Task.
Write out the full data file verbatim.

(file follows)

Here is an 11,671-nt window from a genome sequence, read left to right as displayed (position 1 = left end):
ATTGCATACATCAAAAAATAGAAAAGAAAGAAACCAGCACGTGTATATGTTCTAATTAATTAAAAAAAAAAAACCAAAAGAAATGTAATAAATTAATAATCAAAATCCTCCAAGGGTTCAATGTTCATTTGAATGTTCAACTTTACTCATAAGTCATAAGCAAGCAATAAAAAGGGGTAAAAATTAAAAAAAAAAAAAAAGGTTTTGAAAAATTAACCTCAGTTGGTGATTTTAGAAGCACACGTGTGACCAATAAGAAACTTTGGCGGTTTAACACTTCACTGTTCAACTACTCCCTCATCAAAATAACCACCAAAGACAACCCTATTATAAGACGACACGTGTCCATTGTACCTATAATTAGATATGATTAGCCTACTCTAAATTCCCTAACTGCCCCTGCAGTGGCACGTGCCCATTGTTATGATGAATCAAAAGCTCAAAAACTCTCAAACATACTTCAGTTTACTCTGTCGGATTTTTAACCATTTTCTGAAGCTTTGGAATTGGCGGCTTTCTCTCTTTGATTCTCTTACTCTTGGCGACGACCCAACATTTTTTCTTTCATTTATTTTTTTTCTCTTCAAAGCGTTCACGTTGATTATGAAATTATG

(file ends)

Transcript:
Here is an 11,671-nt window from a genome sequence, read left to right as displayed (position 1 = left end):
ATTGCATACATCAAAAAATAGAAAAGAAAGAAACCAGCACGTGTATATGTTCTAATTAATTAAAAAAAAAAAACCAAAAGAAATGTAATAAATTAATAATCAAAATCCTCCAAGGGTTCAATGTTCATTTGAATGTTCAACTTTACTCATAAGTCATAAGCAAGCAATAAAAAGGGGTAAAAATTAAAAAAAAAAAAAAAGGTTTTGAAAAATTAACCTCAGTTGGTGATTTTAGAAGCACACGTGTGACCAATAAGAAACTTTGGCGGTTTAACACTTCACTGTTCAACTACTCCCTCATCAAAATAACCACCAAAGACAACCCTATTATAAGACGACACGTGTCCATTGTACCTATAATTAGATATGATTAGCCTACTCTAAATTCCCTAACTGCCCCTGCAGTGGCACGTGCCCATTGTTATGATGAATCAAAAGCTCAAAAACTCTCAAACATACTTCAGTTTACTCTGTCGGATTTTTAACCATTTTCTGAAGCTTTGGAATTGGCGGCTTTCTCTCTTTGATTCTCTTACTCTTGGCGACGACCCAACATTTTTTCTTTCATTTATTTTTTTTCTCTTCAAAGCGTTCACGTTGATTATGAAATTATG